I often talk about the different “hats” individuals wear.  This is because an individual can (and often does) have two roles; as lessee and also as a member of a management company.

There are lots of examples of lessee owned and controlled companies; residents’ management companies in tripartite leases, right to manage companies, and lessee owned freehold companies.

These companies are like any other company; their “rules” are their memorandum and articles of association, and the provisions of the Companies Act 2006 apply to them.

Those hat-wearing individuals therefore have two sets of rights and obligations.  One set under the lease in their capacity as lessee.  And a second set in their capacity as member of the lessee-owned company.

In Houldsworth Village Management Company Limited v Barton [2020] EWCA Civ 980, the Court of Appeal were called upon to consider the distinction between an individual’s rights as a lessee and member in the context of whether the individual’s request to inspect the register of members for the company was for a proper purpose.

Together with Justin Bates (of Landmark Chambers) and Alice Richardson (of Trinity Chambers), I acted on behalf of the management company.


Requirement to keep a register of members

Section 113 of the Companies Act 2006 requires every company in England and Wales to keep a register of its members.

Whilst there is no prescribed form of register, there’s certain information that must be contained within the register, including:

  1. the names and addresses of the members of the company
  2. the date on which they became a member
  3. the date on which they ceased to be a member

And it’s an offence committed by:

  1. the company; and
  2. every officer in default

if the company doesn’t comply with this requirement.


Inspection of the register

Section 114 of the Companies Act requires that a company’s register of member must be kept available for inspection.

Section 116 builds on this, and requires the register of members to be open and available to inspection by its members without charge.

To inspect the register of members, a member must make a request to the company.  Section 116 sets out the information that must be contained in that request.  This information includes, amongst other things, the purpose for which the information is to be used.

Where a company receives a request to inspect the register, it must within 5 working days, either:

  1. comply with the request; or
  2. apply to the Court

Essentially, an application is made to the Court by the company to withhold the register if the purpose for which the inspection is sought is not a proper purpose.

The Court, in those circumstances, has power to direct that the company should not comply with the request.  The Court will make this order if it’s satisfied that the purpose is not a proper purpose.


What happened in Houldsworth?

Houldsworth Village Management Company Limited is a residents’ management company.  Under the occupational leases for Victoria Mill it’s required to discharge a raft of management functions relating to the block.  This includes the usual provision of services, repairs, maintenance etc.  As as common practice, it appointed a managing agent to assist in discharging those functions on its behalf.

The leases required each lessee to pay service charges to the management company.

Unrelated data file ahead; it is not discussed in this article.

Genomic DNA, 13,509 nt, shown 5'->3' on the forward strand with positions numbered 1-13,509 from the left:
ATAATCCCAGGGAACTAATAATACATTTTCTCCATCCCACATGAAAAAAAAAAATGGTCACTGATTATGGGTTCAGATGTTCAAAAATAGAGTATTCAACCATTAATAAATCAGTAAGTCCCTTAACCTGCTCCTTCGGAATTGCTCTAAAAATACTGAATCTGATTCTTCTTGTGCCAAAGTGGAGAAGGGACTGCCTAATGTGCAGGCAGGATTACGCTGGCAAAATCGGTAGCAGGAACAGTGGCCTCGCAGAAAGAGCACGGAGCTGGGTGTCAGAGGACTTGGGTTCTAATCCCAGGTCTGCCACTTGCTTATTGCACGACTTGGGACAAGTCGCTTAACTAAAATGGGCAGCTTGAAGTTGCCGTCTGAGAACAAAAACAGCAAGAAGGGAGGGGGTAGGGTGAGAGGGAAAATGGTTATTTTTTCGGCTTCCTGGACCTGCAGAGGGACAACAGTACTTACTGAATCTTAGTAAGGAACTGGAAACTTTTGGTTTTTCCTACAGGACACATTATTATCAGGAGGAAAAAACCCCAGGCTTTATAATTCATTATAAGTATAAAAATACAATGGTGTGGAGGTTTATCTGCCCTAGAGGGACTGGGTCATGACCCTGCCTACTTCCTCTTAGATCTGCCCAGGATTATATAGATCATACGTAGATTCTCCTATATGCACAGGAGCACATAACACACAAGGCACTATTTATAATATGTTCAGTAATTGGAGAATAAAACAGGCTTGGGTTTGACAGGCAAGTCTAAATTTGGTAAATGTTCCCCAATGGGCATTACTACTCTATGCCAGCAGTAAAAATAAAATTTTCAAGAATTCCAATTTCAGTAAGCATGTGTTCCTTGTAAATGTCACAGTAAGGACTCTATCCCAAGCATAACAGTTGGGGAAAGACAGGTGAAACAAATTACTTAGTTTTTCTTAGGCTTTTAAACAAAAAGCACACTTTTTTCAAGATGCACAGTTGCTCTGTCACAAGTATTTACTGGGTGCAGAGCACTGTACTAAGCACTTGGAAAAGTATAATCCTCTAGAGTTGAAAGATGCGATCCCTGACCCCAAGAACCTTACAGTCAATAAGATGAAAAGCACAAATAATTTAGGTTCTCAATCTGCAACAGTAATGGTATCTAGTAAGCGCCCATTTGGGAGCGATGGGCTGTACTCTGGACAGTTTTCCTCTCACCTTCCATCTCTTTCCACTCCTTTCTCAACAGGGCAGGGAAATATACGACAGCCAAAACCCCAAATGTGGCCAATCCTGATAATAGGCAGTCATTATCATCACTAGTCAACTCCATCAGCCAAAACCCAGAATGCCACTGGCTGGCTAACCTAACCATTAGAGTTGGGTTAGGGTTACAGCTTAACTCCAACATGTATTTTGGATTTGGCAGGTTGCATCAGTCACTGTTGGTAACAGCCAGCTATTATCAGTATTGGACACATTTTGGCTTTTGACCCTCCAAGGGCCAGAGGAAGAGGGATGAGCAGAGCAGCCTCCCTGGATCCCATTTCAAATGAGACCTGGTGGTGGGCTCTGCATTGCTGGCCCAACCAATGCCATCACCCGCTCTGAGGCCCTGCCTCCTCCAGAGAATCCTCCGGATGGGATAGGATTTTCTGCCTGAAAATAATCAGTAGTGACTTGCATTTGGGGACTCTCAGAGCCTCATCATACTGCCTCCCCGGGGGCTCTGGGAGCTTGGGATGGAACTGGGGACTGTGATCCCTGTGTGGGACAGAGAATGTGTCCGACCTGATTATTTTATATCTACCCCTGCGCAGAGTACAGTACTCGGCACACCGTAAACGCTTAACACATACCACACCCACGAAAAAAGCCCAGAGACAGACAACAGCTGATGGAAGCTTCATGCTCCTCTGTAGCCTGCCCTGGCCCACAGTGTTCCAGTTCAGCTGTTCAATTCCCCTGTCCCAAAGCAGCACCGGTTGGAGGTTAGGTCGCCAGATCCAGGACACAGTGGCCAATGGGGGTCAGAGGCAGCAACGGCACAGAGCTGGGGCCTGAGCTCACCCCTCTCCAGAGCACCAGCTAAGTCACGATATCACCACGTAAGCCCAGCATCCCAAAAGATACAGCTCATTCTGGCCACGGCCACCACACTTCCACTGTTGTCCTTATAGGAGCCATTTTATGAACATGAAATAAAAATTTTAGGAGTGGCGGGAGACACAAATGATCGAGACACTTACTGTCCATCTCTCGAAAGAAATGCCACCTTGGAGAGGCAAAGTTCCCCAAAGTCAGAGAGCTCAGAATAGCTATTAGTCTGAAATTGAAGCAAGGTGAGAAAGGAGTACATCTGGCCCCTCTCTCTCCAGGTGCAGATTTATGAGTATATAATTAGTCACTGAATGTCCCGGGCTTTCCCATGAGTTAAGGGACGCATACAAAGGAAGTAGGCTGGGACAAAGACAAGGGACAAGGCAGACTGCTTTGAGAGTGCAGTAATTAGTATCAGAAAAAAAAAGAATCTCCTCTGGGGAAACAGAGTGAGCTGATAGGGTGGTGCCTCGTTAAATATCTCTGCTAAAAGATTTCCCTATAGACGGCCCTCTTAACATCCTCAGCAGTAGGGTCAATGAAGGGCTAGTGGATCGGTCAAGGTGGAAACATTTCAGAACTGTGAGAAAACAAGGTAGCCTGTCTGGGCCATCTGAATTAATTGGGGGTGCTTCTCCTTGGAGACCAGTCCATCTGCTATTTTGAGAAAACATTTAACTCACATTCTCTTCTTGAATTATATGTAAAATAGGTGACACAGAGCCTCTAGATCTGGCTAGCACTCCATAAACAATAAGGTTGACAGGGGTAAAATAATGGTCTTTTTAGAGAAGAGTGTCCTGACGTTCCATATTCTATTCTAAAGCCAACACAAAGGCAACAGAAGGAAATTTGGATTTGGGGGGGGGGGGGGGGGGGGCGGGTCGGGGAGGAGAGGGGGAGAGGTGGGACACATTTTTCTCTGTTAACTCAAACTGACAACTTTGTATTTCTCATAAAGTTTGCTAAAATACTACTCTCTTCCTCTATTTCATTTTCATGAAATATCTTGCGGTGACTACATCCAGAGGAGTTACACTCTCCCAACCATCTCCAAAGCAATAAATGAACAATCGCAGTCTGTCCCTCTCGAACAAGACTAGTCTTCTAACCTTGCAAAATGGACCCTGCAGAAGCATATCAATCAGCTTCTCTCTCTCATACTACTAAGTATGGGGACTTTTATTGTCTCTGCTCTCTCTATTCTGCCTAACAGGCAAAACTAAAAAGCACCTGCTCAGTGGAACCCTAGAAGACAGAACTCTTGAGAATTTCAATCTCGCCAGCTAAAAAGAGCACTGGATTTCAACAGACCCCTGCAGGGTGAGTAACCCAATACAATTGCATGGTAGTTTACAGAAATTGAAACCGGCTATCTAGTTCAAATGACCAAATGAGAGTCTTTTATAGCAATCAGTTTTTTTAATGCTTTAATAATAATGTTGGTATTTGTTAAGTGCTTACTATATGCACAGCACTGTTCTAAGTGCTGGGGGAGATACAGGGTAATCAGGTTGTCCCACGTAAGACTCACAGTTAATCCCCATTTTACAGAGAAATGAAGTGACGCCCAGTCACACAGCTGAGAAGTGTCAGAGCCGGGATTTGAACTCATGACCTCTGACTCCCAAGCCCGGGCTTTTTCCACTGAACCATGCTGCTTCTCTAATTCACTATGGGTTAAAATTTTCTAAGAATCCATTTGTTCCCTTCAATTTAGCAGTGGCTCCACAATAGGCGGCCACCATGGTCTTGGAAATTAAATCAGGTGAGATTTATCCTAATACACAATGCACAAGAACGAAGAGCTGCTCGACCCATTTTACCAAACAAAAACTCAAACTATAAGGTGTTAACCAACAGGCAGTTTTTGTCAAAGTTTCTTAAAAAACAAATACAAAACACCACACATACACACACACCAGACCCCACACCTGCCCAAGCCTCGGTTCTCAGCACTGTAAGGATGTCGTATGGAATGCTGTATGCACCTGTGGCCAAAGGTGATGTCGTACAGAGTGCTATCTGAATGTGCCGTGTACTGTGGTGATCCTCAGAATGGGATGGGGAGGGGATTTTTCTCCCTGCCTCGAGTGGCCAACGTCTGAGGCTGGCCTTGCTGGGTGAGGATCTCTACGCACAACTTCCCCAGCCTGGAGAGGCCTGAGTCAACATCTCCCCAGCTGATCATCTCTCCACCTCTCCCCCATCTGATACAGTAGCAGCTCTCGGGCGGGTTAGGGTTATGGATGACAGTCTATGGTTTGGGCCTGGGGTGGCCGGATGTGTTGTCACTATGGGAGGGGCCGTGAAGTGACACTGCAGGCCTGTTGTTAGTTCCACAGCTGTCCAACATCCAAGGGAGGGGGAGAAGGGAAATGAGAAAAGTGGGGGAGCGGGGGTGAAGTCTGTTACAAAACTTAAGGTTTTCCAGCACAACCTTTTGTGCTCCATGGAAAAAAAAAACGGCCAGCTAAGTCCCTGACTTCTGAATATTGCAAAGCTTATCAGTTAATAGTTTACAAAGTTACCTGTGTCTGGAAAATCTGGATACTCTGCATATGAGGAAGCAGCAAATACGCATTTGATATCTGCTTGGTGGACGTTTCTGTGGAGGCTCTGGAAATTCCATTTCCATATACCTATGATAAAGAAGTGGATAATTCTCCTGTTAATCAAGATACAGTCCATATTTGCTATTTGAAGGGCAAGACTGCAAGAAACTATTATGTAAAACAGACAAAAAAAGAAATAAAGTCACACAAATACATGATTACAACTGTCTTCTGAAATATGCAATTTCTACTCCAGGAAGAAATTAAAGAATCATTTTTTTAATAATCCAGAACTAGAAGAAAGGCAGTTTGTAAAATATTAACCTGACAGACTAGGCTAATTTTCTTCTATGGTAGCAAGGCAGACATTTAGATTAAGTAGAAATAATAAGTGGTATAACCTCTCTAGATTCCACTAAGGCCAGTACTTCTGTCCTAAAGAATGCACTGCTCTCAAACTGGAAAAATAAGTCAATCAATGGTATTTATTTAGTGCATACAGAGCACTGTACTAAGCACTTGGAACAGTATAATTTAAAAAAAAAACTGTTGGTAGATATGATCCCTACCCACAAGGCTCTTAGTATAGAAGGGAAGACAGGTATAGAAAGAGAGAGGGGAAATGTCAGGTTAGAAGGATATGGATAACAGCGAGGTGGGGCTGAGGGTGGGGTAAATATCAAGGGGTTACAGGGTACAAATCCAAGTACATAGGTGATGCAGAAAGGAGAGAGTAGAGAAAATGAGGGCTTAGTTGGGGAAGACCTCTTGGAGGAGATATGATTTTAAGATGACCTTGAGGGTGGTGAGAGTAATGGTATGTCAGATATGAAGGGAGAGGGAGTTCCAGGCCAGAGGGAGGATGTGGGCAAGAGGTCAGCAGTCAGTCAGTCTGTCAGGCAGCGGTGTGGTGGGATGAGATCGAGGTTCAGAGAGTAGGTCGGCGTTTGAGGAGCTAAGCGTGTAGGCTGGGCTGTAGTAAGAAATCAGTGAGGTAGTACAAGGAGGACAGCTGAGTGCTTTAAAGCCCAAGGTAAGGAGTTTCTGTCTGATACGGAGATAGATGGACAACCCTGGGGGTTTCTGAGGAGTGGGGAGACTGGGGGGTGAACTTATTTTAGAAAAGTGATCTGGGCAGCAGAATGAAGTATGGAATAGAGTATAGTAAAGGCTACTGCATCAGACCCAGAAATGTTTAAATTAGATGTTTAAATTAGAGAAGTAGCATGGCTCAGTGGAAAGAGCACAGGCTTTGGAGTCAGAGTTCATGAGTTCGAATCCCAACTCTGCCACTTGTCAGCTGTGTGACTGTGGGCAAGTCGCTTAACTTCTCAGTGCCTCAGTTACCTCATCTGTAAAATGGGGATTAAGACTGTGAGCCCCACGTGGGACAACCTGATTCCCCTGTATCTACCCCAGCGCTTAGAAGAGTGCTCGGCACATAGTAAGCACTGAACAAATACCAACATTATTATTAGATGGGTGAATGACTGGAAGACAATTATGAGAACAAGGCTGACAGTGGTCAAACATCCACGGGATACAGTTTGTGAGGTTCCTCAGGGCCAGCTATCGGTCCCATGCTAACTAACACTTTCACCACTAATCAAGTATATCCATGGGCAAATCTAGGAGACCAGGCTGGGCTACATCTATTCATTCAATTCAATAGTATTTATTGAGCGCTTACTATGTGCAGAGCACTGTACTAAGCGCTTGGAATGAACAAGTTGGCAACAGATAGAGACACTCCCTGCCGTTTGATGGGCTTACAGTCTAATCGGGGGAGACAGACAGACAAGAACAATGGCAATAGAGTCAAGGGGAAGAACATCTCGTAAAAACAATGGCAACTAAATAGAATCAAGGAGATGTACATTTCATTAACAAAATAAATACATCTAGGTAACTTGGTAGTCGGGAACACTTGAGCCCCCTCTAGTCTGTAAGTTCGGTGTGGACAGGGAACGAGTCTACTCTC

Each lessee was also a member of the management company.  And the company’s board of directors were all members of the company (and by extension all lessees too).

The individual in question, Barton, made a request under section 116 to inspect the register of members.  The purpose behind the request was so that he could seek to persuade the other members to:

  1. support the removal of the current directors; and
  2. support the removal of the managing agents

The management company took the view that the request made by Barton was not for a proper purpose.  This was because the request related to the removal of managing agents.  The instruction (and removal) of managing agents relates to matters of leasehold management, not corporate governance.  Asking for the register for those reasons was an attempt on Barton’s part to further his rights as a lessee, and not a proper exercise of his company law rights.

Accordingly, the management company applied to the High Court for an order that they did not have to comply with the s.116 request made.

The High Court rejected the arguments put forward by the management company.  Accordingly, the management company appealed to the Court of Appeal.


Decision of the Court of Appeal

The Court of Appeal dismissed the appeal.

It was recognised by the Court of Appeal that there is a distinction to be drawn between rights as a member and rights as a lessee.  However, in the context of a lessee owned and controlled company (which exists to provide services under the occupational leases), it’s difficult to draw a dividing line between those matters of leasehold management (ie the discharge of functions under leases) and the governance of the company.

Accordingly, the Court of Appeal decided that seeking inspection of the register of members for the purpose of garnering support to remove the managing agent was a proper purpose for the purposes of section 116 of the Companies Act.



Although this case deals with section 116 in the context of residents’ management companies, it applies to every company in England and Wales.

In the context of lessee owned and controlled companies, it’s a significant decision, with the Court deciding that the purpose behind a  request under section 116 does not necessarily have to relate to an individual’s interests as a member of the company.